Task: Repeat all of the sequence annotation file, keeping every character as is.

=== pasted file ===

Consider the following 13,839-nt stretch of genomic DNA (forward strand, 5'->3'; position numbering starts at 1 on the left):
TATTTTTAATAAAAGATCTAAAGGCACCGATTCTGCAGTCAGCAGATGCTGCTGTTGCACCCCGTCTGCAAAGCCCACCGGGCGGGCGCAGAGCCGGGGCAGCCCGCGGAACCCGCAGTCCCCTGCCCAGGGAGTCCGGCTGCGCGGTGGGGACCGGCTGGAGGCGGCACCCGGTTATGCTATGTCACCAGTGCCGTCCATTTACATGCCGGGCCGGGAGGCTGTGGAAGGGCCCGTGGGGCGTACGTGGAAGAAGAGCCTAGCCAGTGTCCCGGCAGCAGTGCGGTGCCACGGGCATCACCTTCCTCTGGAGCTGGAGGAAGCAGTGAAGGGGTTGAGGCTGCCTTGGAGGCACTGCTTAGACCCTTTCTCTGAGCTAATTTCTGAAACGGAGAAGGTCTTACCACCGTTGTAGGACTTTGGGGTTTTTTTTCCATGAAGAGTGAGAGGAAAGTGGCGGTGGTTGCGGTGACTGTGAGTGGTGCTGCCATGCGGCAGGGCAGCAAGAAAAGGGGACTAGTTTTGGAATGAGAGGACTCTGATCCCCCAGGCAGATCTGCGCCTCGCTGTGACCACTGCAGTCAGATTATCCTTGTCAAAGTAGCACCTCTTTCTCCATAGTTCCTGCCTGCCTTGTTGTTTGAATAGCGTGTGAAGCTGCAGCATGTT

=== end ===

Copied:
Consider the following 13,839-nt stretch of genomic DNA (forward strand, 5'->3'; position numbering starts at 1 on the left):
TATTTTTAATAAAAGATCTAAAGGCACCGATTCTGCAGTCAGCAGATGCTGCTGTTGCACCCCGTCTGCAAAGCCCACCGGGCGGGCGCAGAGCCGGGGCAGCCCGCGGAACCCGCAGTCCCCTGCCCAGGGAGTCCGGCTGCGCGGTGGGGACCGGCTGGAGGCGGCACCCGGTTATGCTATGTCACCAGTGCCGTCCATTTACATGCCGGGCCGGGAGGCTGTGGAAGGGCCCGTGGGGCGTACGTGGAAGAAGAGCCTAGCCAGTGTCCCGGCAGCAGTGCGGTGCCACGGGCATCACCTTCCTCTGGAGCTGGAGGAAGCAGTGAAGGGGTTGAGGCTGCCTTGGAGGCACTGCTTAGACCCTTTCTCTGAGCTAATTTCTGAAACGGAGAAGGTCTTACCACCGTTGTAGGACTTTGGGGTTTTTTTTCCATGAAGAGTGAGAGGAAAGTGGCGGTGGTTGCGGTGACTGTGAGTGGTGCTGCCATGCGGCAGGGCAGCAAGAAAAGGGGACTAGTTTTGGAATGAGAGGACTCTGATCCCCCAGGCAGATCTGCGCCTCGCTGTGACCACTGCAGTCAGATTATCCTTGTCAAAGTAGCACCTCTTTCTCCATAGTTCCTGCCTGCCTTGTTGTTTGAATAGCGTGTGAAGCTGCAGCATGTT